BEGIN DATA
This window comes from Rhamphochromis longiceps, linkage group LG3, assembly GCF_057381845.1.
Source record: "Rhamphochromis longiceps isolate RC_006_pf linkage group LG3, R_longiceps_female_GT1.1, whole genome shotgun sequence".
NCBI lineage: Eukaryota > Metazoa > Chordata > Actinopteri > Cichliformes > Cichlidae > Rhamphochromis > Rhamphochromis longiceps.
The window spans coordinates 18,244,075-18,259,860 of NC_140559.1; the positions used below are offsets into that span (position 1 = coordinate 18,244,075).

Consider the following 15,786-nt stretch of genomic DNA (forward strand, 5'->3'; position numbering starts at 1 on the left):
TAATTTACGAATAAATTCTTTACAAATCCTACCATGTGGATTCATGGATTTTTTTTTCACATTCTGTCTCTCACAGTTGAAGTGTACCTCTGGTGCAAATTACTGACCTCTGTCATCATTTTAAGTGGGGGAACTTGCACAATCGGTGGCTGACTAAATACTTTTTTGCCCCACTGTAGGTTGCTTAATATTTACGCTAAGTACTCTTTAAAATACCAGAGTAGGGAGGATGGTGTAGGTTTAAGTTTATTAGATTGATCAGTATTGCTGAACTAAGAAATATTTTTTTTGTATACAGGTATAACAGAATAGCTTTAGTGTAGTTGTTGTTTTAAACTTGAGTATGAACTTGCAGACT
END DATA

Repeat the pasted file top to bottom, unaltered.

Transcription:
This window comes from Rhamphochromis longiceps, linkage group LG3, assembly GCF_057381845.1.
Source record: "Rhamphochromis longiceps isolate RC_006_pf linkage group LG3, R_longiceps_female_GT1.1, whole genome shotgun sequence".
NCBI lineage: Eukaryota > Metazoa > Chordata > Actinopteri > Cichliformes > Cichlidae > Rhamphochromis > Rhamphochromis longiceps.
The window spans coordinates 18,244,075-18,259,860 of NC_140559.1; the positions used below are offsets into that span (position 1 = coordinate 18,244,075).

Consider the following 15,786-nt stretch of genomic DNA (forward strand, 5'->3'; position numbering starts at 1 on the left):
TAATTTACGAATAAATTCTTTACAAATCCTACCATGTGGATTCATGGATTTTTTTTTCACATTCTGTCTCTCACAGTTGAAGTGTACCTCTGGTGCAAATTACTGACCTCTGTCATCATTTTAAGTGGGGGAACTTGCACAATCGGTGGCTGACTAAATACTTTTTTGCCCCACTGTAGGTTGCTTAATATTTACGCTAAGTACTCTTTAAAATACCAGAGTAGGGAGGATGGTGTAGGTTTAAGTTTATTAGATTGATCAGTATTGCTGAACTAAGAAATATTTTTTTTGTATACAGGTATAACAGAATAGCTTTAGTGTAGTTGTTGTTTTAAACTTGAGTATGAACTTGCAGACT